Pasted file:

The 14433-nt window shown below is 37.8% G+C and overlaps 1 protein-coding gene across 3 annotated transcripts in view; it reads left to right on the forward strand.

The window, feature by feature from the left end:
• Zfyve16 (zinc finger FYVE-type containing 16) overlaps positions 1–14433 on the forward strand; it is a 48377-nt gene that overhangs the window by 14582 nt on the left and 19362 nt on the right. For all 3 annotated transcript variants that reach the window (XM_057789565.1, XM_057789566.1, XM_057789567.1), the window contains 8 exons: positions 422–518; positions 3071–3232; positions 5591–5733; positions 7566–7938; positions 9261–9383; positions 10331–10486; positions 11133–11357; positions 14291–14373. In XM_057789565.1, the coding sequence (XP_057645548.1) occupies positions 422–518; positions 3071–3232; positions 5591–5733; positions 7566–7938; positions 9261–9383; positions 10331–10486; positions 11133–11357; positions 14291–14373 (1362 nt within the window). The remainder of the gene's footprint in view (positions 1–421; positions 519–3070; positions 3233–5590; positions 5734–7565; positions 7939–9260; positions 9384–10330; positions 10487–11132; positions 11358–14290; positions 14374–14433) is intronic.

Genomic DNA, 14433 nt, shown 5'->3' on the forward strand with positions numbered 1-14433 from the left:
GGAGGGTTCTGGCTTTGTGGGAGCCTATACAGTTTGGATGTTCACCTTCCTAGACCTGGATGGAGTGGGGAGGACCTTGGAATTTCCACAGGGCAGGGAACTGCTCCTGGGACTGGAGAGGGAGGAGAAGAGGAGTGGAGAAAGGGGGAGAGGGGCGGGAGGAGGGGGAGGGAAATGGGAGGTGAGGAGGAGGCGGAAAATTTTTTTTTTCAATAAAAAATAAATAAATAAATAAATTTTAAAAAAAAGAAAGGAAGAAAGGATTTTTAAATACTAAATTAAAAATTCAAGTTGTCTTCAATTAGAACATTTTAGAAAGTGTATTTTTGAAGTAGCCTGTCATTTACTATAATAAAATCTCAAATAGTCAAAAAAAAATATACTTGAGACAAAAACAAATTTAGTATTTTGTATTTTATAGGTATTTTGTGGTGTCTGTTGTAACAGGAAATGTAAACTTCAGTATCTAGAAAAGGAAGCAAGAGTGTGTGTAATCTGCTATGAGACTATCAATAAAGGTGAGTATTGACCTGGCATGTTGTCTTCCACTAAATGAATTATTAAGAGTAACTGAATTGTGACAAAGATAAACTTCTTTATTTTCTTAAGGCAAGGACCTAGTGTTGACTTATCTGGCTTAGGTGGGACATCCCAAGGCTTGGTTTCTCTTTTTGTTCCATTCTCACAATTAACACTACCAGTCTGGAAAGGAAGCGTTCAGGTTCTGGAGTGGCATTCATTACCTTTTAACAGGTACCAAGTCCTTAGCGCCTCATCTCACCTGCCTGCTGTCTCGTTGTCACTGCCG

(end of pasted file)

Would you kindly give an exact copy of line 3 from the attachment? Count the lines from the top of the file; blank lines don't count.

• Zfyve16 (zinc finger FYVE-type containing 16) overlaps positions 1–14433 on the forward strand; it is a 48377-nt gene that overhangs the window by 14582 nt on the left and 19362 nt on the right. For all 3 annotated transcript variants that reach the window (XM_057789565.1, XM_057789566.1, XM_057789567.1), the window contains 8 exons: positions 422–518; positions 3071–3232; positions 5591–5733; positions 7566–7938; positions 9261–9383; positions 10331–10486; positions 11133–11357; positions 14291–14373. In XM_057789565.1, the coding sequence (XP_057645548.1) occupies positions 422–518; positions 3071–3232; positions 5591–5733; positions 7566–7938; positions 9261–9383; positions 10331–10486; positions 11133–11357; positions 14291–14373 (1362 nt within the window). The remainder of the gene's footprint in view (positions 1–421; positions 519–3070; positions 3233–5590; positions 5734–7565; positions 7939–9260; positions 9384–10330; positions 10487–11132; positions 11358–14290; positions 14374–14433) is intronic.